Time is Running Out to get a Pool Lift

Time is Running Out to get a Pool Lift

Ever since the Americans with Disabilities Act, or ADA, was signed into law by George H. W. Bush in 1990, accessibility requirements for various settings have gotten stricter so those with disabilities can enjoy the same services the general public can. Among these settings are spa and swimming pool areas.

While pools certainly are enjoyable, they also are a means of rehabilitation and exercise, especially for disabled individuals. Originally, there were no ADA guidelines highlighting accessibility requirements for them.

In 2004, the Department of Justice, or DOJ, issued guidelines and accessibility standards for pools and spas. However, it took until 2010 to revise the regulations and make final rules for public and private industry pools and spas.

The rules for ADA compliant lifts and entry points in pools and spas took effect in March 2011 and the deadline for compliance was originally set to March of this year. However, there was a substantial amount of misunderstandings and so the DOJ extended the deadline to September 17 of this year.

Despite postponing the compliance date, a number of organizations and businesses still were in a panic and scrambled to purchase the right equipment. In May, the DOJ set January 31, 2013 as the final deadline for compliance.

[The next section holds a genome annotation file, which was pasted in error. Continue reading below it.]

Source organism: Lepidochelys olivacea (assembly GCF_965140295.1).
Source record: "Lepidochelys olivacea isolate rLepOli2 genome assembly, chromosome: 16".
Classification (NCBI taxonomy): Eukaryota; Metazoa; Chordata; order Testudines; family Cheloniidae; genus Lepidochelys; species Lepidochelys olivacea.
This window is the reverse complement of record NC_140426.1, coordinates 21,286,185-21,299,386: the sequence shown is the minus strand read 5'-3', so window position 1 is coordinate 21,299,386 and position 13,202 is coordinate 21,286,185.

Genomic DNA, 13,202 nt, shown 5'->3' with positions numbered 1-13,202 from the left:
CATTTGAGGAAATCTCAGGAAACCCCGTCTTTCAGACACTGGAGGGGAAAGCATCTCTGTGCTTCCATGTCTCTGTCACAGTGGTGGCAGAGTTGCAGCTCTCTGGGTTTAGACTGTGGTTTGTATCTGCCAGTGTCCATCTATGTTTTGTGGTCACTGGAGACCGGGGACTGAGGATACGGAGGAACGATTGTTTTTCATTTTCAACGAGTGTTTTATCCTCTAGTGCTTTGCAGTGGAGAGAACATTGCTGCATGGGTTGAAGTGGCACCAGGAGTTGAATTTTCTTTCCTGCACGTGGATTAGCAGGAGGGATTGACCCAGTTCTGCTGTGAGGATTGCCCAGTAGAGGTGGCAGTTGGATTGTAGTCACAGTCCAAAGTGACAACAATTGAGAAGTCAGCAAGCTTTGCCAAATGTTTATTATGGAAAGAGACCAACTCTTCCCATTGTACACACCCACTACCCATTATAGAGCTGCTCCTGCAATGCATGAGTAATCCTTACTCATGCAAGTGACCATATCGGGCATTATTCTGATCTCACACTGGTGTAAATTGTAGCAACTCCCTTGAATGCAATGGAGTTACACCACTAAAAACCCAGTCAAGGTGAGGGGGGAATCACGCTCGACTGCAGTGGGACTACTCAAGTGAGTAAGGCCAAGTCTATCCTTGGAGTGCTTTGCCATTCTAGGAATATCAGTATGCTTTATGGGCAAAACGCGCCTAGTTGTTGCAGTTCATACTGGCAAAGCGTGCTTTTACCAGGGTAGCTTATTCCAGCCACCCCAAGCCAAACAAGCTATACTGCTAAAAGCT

The Rules

According to Title III (Private Industry), pools located at places of recreation and places of lodging must have compliant means of entry. Entry methods include pool lifts, sloped entries, and transfer systems.

Pools with 300 or more linear feet of pool wall must have two accessible points of entry. It is recommended that the points of entry are different and in separate locations in the pool. Pools with less than 300 linear feet of pool wall must have one accessible point of entry.

There are other requirements that must be met including those pertaining to the lift location and size of seat. Seats must be at least 16 inches wide and seats with backs are recommended. Pool lifts must be placed where the water level is no greater than 48 inches. Additional requirements can be found online.

Contrary to the popular belief that portable lifts are in compliance with the regulations, portable lifts do not comply with the regulations. According to the pool lift laws, lifts must be built in to the pool or located in a fixed place.

Benefits for Travelers

Because this blog focuses on traveling, it must be noted that this law means a lot for disabled travelers. They will be able to safely and comfortably access pools and spas at hotels across the nation. There will be no worrying about how to get in or out,  no feeling like a burden to family or hotel staff, and no need to feel left out of the aquatic activities.

Must You Adhere to the Guidelines?

Compliance is not required if pool lifts and accommodations are not available or if the purchase of a pool lift would cause financial hardship on a facility. However, because there are various options for compliant pool lifts that fit most budgets, it is very difficult to be excluded from complying with the regulations. Tax credits are available for some smaller, eligible employers who are concerned about the costs.


This post was provided by Corporate Office Interiors, a supplier of office furniture Lansing, Michigan. They carry new and used office furniture for all budgets and purposes.